In one of his letters Peter speaks of the “madness” of Balaam (2 Pet. 2:16). This foolish prophet was hot-tempered, violent, stubborn, and greedy. But why does Peter mention him?
Peter’s second letter is a warning against false teachers ready to take advantage of unsuspecting Christians. “False prophets also arose among the people,” Peter says, “just as there will be false teachers among you, who will secretly bring in destructive heresies. […] And in their greed they will exploit you with false words” (2 Pet. 2:1, 3). Balaam is a familiar Old Testament example of a prophet more than willing to exploit people for personal gain.
But a preacher today would never exploit a congregation, would he? Yes, Virginia, he would. A priest or pastor has strong financial incentives for staying the doctrinal course. Even if his diligent Bible study unearths dangerous cracks in the foundation of his denomination’s teachings, he’ll probably decide that speaking the truth is too risky. A preacher, especially a man with extensive training, is usually ill-equipped to change professions. And immediately gaining employment with a church that honestly embraces the scriptures is almost impossible. The man who has been proclaiming a false gospel for years may need to prove himself for a time before being entrusted with another pulpit. So discovering the truth and resolving to preach it could mean the loss of salary, insurance, and housing.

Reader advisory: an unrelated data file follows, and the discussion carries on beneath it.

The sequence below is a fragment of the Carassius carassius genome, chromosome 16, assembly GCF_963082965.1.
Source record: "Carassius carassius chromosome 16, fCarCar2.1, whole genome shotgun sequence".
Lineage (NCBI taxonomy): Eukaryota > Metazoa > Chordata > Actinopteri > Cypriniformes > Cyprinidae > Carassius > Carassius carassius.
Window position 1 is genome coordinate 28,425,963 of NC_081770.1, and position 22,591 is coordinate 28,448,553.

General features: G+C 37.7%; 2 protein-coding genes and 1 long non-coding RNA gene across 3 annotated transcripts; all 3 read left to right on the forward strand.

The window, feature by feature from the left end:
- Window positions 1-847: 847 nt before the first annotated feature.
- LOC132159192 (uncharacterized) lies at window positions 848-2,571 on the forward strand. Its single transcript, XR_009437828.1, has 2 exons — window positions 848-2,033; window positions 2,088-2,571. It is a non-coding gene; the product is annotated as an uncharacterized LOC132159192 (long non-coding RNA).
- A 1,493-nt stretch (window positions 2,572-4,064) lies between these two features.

The social consequences may be even more traumatic. A priest or pastor who renounces false religion may shock and disappoint his mentors, lose his church friends, or even alienate his own family. Plus, he must suffer the humiliation of admitting that he’s been wrong.
Preachers in the churches of Christ are also susceptible to the temptation to tickle ears instead of pricking hearts. Christians absolutely must study for themselves. That preacher on TV or in the pulpit may be completely sincere. And then again, he may be exploiting his audience.